“It is not a good time to be a young person looking for a job,” said Theodore Sparreboom, a senior economist at the International Labour Organization, in a statement introducing the Global Employment Trends for Youth 2013 report. “And the prospects don’t look like they are getting better.”
The global youth unemployment rate is estimated to be at 12.6 percent in 2013, close to its crisis-era peak of 12.7 percent in 2009. By 2018, the rate is expected to have increased to 12.8 percent, with growing regional disparities between advanced and developing economies.
“Behind this worsening figure is an even more worrying picture, revealing persistent unemployment, a proliferation of temporary jobs and growing youth discouragement in advanced economies; and poor quality, informal, subsistence jobs in developing countries,” commented the ILO.
“Unless immediate and vigorous action is taken, the global community confronts the grim legacy of a lost generation,” commented officials in a separate report on youth unemployment in June. “A great deal has been learned about how to address barriers young people face to transition into the labour market, but in many countries ineffective macroeconomic and other policies have not delivered enough jobs in general and for the youth in particular.”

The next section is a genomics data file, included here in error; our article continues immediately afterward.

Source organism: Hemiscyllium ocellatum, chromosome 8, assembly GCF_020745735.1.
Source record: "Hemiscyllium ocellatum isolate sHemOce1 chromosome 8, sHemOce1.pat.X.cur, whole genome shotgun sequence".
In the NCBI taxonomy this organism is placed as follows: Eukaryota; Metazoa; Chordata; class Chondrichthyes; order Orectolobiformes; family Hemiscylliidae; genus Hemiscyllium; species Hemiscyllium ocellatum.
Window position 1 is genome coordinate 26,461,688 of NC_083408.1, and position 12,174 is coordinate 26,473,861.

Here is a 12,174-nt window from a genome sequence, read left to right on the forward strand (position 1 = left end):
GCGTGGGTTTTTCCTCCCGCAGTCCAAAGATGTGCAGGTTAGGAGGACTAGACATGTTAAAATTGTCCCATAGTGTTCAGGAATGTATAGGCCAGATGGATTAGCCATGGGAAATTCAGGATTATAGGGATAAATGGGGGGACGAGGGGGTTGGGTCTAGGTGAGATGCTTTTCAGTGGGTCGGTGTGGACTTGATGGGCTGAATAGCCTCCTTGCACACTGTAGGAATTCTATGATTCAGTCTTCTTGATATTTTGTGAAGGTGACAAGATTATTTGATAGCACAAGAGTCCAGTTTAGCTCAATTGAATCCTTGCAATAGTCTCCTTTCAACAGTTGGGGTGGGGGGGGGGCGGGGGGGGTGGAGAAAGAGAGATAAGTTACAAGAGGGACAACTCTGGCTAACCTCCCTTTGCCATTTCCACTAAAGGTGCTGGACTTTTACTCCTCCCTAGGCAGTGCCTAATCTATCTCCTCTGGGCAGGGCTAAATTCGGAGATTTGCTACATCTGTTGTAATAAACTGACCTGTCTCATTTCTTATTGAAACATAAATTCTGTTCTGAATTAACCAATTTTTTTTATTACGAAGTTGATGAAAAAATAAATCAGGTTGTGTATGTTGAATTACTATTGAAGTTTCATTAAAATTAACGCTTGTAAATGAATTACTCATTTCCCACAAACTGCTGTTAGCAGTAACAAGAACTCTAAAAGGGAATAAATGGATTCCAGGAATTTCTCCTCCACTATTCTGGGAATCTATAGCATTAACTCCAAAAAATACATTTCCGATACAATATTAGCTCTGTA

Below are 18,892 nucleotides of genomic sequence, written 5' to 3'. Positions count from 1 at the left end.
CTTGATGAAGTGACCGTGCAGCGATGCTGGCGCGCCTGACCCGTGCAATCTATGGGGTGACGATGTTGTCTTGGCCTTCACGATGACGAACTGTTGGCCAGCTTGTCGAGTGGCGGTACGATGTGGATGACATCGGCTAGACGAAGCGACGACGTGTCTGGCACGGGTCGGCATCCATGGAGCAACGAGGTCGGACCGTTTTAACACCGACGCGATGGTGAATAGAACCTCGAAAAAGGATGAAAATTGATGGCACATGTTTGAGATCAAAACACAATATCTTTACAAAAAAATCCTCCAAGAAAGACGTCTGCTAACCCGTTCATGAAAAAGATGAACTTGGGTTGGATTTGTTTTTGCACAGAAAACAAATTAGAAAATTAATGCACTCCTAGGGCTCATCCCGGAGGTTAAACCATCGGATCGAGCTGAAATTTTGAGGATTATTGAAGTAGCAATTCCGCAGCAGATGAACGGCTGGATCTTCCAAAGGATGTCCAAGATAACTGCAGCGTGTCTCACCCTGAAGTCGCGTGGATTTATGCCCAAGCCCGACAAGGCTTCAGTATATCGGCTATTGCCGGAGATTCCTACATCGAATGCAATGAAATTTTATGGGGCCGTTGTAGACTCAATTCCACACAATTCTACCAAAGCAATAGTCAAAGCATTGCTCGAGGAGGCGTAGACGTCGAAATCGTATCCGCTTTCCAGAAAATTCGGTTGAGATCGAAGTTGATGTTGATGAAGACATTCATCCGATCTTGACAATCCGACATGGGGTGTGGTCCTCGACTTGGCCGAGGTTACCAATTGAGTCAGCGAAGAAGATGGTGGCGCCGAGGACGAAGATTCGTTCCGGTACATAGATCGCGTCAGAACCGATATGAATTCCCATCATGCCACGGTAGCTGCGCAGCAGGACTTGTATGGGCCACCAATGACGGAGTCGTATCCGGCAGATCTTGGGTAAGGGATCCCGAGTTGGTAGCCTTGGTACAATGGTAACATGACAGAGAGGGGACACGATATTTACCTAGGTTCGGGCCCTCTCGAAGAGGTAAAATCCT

The ILO stresses that the best way to address youth unemployment is through strong macroeconomic policy and, in many cases, direct government intervention in job placement. The fear of a lost generation resonates with economists who are worried that long-term underemployment will result in declines in worker productivity and GDP growth per capita. This could lead to a situation in which economies are not producing enough real value to grow at a sustainable rate.